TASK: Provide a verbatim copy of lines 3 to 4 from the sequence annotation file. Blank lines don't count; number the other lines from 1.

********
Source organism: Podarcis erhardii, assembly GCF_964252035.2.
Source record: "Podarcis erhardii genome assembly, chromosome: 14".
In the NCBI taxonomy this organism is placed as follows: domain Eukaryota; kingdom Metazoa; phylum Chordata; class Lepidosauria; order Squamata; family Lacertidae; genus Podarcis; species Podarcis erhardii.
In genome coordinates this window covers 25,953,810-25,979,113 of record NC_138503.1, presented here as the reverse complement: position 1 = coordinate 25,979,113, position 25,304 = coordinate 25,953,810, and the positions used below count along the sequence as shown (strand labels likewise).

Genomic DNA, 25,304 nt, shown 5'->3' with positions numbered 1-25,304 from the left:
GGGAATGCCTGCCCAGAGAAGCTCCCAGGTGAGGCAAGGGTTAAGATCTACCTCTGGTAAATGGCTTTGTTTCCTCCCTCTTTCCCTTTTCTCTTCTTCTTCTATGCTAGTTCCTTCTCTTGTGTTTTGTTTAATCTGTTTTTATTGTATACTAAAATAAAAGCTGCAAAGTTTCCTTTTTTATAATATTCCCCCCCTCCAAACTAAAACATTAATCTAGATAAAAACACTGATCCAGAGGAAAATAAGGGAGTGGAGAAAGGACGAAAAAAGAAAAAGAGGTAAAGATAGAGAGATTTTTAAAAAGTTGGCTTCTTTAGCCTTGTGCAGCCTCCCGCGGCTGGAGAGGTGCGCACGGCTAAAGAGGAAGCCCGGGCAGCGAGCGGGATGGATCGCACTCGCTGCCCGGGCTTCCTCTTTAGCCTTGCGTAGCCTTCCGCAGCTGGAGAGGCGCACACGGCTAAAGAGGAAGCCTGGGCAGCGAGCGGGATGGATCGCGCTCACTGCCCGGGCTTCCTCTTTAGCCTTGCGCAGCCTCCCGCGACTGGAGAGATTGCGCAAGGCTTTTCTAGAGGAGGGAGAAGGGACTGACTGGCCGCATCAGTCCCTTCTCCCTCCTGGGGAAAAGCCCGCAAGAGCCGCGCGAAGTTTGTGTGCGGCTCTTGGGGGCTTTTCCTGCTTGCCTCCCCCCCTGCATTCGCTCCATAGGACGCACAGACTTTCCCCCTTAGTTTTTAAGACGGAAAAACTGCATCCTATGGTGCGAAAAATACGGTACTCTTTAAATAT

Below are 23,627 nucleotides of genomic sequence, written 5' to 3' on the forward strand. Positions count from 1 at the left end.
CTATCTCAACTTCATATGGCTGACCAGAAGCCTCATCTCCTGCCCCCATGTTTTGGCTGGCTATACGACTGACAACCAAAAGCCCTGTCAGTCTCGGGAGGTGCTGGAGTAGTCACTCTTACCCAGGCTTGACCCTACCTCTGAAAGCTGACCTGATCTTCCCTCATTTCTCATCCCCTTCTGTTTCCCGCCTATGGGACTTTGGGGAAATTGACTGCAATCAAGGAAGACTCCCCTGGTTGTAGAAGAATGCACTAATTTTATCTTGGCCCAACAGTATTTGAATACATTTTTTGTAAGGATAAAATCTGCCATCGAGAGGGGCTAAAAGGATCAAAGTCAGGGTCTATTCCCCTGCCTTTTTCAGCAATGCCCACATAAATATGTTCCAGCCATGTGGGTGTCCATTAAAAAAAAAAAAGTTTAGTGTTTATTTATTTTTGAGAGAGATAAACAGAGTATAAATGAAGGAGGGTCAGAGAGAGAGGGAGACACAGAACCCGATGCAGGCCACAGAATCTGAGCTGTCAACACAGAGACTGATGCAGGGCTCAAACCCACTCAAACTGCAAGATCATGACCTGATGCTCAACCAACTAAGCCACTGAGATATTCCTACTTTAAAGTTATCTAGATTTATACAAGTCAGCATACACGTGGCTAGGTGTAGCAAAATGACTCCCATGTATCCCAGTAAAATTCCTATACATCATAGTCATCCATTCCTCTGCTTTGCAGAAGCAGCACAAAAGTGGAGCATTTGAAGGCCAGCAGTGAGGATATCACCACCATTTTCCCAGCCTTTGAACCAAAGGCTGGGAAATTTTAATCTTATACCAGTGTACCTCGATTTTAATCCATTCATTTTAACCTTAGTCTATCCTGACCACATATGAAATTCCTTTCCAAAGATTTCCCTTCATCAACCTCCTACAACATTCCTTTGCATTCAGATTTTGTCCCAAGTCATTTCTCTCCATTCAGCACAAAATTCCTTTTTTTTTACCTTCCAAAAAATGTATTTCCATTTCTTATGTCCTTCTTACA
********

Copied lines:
In the NCBI taxonomy this organism is placed as follows: domain Eukaryota; kingdom Metazoa; phylum Chordata; class Lepidosauria; order Squamata; family Lacertidae; genus Podarcis; species Podarcis erhardii.
In genome coordinates this window covers 25,953,810-25,979,113 of record NC_138503.1, presented here as the reverse complement: position 1 = coordinate 25,979,113, position 25,304 = coordinate 25,953,810, and the positions used below count along the sequence as shown (strand labels likewise).